Wednesday, February 13, 2013

State of the Union/Rubio's Response

Pretty hum-drum SOTU address last night. I would even say that it was a bit boring. At the end, I thought the President hit a pretty strong chord when he pushed for votes on gun legislation, but otherwise I thought it was pretty much standard fare with little in terms of new legislation or policy.

The highlight of the night was really from Marco Rubio who delivered the Republican response. Goodness, the guy has a huge audience that he can introduce himself to and he looks totally uncomfortable and his whole tone was ridiculously combative. The combination made him look like a panicky angry dude.

From a content perspective, I thought it was odd that he talked about government policies that helped his family (Medicare for his dying father and ailing mother, government loans so he could go to college, etc.) and then basically talked about the need to cut back on government policies. However, it wasn't the bad/inconsistent content that he delivered that was as much the problem as his weird hand gestures and struggles to keep from sweating. His pause to lean over and grab a bottle of water was particularly strange. It was like a bad SNL skit - which I am sure will happen this week.

In the end, he really botched an opportunity to look presidential. He kept wiping his forehead and lips and looked really uncomfortable. Then when he reached for the bottle of water. I laughed out loud as if it was a skit. I'm not sure if it will make all that much difference in the long run, but it was a pathetic effort to exude confidence and look like a leader.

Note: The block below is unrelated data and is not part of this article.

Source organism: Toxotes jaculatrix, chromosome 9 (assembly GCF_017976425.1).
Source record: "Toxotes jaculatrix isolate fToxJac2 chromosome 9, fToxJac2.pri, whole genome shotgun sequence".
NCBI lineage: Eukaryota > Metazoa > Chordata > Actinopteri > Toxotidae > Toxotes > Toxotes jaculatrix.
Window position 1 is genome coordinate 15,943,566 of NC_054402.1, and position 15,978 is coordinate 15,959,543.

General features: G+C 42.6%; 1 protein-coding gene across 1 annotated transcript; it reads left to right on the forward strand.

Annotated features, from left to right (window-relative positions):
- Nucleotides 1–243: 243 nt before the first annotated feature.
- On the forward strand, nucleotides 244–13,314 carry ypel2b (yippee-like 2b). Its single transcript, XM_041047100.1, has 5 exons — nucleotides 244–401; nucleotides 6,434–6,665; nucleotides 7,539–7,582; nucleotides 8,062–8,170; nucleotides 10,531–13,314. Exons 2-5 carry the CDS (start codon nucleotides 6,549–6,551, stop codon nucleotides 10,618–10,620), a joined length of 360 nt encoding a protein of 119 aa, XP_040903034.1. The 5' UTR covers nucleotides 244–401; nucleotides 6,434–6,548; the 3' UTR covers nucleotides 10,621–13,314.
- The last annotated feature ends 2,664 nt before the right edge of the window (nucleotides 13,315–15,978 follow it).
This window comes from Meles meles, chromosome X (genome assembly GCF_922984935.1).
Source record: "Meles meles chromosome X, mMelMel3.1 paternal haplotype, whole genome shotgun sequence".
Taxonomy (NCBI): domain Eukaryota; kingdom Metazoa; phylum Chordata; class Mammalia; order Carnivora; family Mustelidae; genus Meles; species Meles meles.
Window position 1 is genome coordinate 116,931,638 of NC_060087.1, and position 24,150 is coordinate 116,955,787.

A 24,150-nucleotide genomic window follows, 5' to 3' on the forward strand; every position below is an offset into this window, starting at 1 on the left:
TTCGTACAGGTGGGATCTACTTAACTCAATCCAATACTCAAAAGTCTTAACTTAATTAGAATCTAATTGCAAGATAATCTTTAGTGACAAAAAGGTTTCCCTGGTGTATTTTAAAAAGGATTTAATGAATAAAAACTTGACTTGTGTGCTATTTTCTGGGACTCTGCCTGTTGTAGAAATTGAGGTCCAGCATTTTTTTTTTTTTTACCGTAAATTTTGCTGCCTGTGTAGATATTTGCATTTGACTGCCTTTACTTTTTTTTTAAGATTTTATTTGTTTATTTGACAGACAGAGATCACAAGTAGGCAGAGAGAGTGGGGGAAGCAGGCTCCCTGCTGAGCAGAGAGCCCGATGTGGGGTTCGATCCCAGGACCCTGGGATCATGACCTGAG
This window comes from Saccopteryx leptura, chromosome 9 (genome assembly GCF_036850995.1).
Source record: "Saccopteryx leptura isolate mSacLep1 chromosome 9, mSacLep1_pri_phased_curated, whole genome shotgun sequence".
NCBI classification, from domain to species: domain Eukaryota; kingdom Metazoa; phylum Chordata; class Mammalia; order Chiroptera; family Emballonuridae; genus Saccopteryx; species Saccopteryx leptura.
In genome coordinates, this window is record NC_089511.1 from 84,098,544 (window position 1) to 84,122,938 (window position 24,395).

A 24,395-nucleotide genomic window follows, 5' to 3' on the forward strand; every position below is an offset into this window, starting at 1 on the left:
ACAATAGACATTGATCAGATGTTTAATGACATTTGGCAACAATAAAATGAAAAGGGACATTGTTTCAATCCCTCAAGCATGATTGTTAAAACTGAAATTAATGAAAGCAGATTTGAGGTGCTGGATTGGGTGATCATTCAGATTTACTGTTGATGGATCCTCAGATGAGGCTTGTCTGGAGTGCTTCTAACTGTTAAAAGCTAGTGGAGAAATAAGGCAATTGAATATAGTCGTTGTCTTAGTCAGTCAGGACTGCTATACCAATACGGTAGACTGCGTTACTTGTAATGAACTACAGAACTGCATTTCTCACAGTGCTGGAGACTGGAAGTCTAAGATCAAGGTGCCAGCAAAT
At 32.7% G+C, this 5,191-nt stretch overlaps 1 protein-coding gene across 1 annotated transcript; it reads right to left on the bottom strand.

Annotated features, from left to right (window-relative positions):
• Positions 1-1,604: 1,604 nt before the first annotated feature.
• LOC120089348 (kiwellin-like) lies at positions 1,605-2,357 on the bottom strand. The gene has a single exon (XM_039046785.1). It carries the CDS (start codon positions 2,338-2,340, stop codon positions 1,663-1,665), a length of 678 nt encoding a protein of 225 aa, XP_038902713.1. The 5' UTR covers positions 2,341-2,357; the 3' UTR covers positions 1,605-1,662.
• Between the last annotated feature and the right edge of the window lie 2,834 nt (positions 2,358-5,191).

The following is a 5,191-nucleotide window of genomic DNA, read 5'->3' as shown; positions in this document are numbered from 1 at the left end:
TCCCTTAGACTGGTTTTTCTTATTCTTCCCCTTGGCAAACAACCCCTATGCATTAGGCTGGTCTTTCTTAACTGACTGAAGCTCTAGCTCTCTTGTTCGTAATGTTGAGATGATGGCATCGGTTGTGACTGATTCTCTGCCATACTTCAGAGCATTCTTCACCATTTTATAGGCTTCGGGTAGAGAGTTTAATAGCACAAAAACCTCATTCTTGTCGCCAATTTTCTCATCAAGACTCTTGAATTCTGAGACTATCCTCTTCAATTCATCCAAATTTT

Monday, February 11, 2013

Conservative vs. Republican

There is little question that President Bush was a Republican who abandoned many aspects of conservatism (NCLB, Medicare Part D, and worldwide interventions are primary examples). When the standard bearer of the Republican Party is not conservative, it creates a lot of confusion. I also think it gave rise to the radical tea party movement that tried to lurch the Republican Party back toward conservatism in its own way. The end result is a Party that really does not know what to project or what to believe in.

This weekend I was at a dinner party and got into a pretty good political discussion with someone who claims to be conservative, but no longer identified with the Republican Party. This person is well educated and is a fairly rich, high priced consultant working for a major firm in the DC area. I was struck by how defensive he was and how much he wanted to avoid being labeled a Republican. His problem was mostly the anti-science and hyper-Christian conservatism that have hi-jacked the Party, but he also complained about the failure to maintain economic discipline during the Bush years. He clearly disliked the President's policies but seemed exasperated that there was no credible Republican leadership at the federal level.

As we continued our discussion - which was friendly even as we conflicted - he seemed surprised that the federal budget deficit had shrunk under the President. It may very well be the case that the deficit is cut by a half trillion dollars from where it was when the President took office. We shifted to Obamacare and when I asked him what he didn't like, he couldn't really give anything of substance. He then argued that employers should not be required to pay for health care for employees, but argued that individuals should just pay into a federal system (i.e., single-payer) to get health care like they do in Canada and Europe. When I mentioned that this was not a conservative view, we decided to move on to dinner and the conversation just ended.